Friday, May 13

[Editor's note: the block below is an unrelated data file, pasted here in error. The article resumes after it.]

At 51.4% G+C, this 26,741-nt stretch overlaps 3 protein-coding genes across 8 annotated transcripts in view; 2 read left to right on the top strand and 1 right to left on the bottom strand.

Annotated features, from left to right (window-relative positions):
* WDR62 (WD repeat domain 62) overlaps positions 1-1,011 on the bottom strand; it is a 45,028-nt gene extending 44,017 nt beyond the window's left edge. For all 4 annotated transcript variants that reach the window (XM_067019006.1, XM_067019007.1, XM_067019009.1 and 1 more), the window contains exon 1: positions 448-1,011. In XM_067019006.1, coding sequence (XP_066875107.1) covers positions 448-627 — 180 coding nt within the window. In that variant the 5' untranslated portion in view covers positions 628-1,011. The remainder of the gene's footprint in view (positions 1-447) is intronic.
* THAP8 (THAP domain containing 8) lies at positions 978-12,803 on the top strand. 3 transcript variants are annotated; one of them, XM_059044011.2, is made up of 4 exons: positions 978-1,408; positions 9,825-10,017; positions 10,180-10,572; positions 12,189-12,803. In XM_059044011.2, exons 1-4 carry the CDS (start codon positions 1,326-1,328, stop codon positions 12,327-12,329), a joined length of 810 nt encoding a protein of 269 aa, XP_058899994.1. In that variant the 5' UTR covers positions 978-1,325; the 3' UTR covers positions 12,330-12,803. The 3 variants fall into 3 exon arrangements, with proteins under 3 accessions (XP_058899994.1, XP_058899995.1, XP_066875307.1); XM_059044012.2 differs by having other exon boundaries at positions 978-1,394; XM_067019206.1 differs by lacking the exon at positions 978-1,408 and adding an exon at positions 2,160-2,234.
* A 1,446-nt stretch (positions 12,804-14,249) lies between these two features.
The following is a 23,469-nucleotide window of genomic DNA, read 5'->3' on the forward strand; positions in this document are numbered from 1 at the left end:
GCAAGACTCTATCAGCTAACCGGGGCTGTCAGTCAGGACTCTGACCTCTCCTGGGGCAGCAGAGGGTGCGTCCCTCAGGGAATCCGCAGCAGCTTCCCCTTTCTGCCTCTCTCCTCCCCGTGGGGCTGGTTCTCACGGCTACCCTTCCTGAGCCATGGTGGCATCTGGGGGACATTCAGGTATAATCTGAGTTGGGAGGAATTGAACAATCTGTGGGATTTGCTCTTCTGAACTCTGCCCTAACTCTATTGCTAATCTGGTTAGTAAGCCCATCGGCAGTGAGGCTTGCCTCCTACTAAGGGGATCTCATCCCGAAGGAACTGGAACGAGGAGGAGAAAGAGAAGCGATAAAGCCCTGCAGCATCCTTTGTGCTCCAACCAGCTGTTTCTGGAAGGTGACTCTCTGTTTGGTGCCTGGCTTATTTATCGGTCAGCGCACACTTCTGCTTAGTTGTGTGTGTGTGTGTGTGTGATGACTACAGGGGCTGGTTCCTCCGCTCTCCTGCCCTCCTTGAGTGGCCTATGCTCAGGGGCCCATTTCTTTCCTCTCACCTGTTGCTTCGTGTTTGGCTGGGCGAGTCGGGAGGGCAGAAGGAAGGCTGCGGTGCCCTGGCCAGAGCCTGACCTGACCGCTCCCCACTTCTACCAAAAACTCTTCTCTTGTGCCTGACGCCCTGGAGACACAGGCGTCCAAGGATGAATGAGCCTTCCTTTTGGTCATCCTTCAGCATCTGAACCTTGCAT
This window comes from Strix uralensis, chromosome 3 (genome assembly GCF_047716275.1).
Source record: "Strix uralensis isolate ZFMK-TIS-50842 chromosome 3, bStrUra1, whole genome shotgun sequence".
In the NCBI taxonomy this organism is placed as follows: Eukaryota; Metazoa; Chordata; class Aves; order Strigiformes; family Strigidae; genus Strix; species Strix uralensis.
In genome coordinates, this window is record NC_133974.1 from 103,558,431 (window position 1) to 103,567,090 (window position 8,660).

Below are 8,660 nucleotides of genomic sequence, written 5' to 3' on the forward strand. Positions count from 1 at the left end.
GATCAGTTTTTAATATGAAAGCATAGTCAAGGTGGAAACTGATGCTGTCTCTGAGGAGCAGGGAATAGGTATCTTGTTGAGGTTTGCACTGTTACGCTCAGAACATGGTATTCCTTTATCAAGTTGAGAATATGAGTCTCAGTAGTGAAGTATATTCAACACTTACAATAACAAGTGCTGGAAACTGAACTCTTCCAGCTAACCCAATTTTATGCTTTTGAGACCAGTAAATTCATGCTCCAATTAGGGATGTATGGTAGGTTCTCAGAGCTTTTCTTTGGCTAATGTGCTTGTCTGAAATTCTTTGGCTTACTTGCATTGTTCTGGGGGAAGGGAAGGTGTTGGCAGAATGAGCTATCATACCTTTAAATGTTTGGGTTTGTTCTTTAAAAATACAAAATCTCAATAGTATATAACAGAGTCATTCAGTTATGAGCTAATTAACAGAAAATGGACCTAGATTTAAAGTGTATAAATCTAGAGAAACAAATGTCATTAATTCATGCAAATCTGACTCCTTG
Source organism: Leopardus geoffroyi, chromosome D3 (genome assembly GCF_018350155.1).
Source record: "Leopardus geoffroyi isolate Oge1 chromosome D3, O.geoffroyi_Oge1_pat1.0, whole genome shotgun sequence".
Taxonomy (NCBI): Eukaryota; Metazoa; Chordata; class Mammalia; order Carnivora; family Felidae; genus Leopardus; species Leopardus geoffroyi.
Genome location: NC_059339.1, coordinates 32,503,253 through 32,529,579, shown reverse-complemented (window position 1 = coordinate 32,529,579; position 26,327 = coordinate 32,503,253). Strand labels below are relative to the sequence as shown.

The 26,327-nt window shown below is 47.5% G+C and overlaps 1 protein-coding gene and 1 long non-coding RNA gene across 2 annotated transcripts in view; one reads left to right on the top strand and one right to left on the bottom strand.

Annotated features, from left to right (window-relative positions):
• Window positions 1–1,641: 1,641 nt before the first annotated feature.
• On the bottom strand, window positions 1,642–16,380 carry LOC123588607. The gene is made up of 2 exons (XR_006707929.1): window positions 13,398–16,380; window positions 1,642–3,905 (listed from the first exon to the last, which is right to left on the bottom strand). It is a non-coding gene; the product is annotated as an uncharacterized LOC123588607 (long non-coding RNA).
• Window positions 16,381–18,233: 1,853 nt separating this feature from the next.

It’s amazing what a teensy, blotchy, red, wrinkly newborn can do to your life. Days begin, bleed into nights, and you won’t have the foggiest clue. Sleep is fleeting, your ears relentlessly resound that shrill bawling, and self-grooming becomes a far-flung dream. There’s seldom time to do anything but heed to the little one’s wails and whimpers, and the house seems, of a sudden, to have filled with an ocean of clothes and papers. Outings are limited to quick trips to the baby store, and stirring out of the house as and when you please is strictly taboo. Diapers and wipes fill up the closets, and the layette brims with tons of similar, zip-sized baby gear, sending you into a tizzy. Social life is limited to incessant tiffs with the other half, mostly over nothing (this, of course, is blamed on the hormones and the inexorable postpartum blues). Despite all the groundwork you did beforehand, this new responsibility turns your life topsy-turvy; and amidst all the frenzy and turmoil in your mind, you somehow end up devoting every iota of your being to this new creature that has become the hub of everything. It would be lying to say that you don’t miss being pregnant - although bouts of those guttural mood swings and that undying lethargy do continue to live on. Now, as a brand new momma, I can’t help but hark back at the days when I had to waddle my way about like a dodgy-podgy penguin, when I would try and fail each time at dressing my puffed feet up with matching pairs of socks, and when I would easily wolf down those extra servings of dessert, as ‘I had to eat for two,’ amongst other things. Even as my little angel tries to make sense of the world around her, I find myself smiling in the face of stress and the future wondering what kind of parent I am going to turn out, in the long run, to be. And although I miss so many things that make up the average Jane’s life, I’m over the moon, and I feel so complete - darn, I’m a mom! And as ‘giving birth is little more than a set of muscular contractions granting passage of a child - then the mother is born,’ I so want to hail Erma Bombeck.
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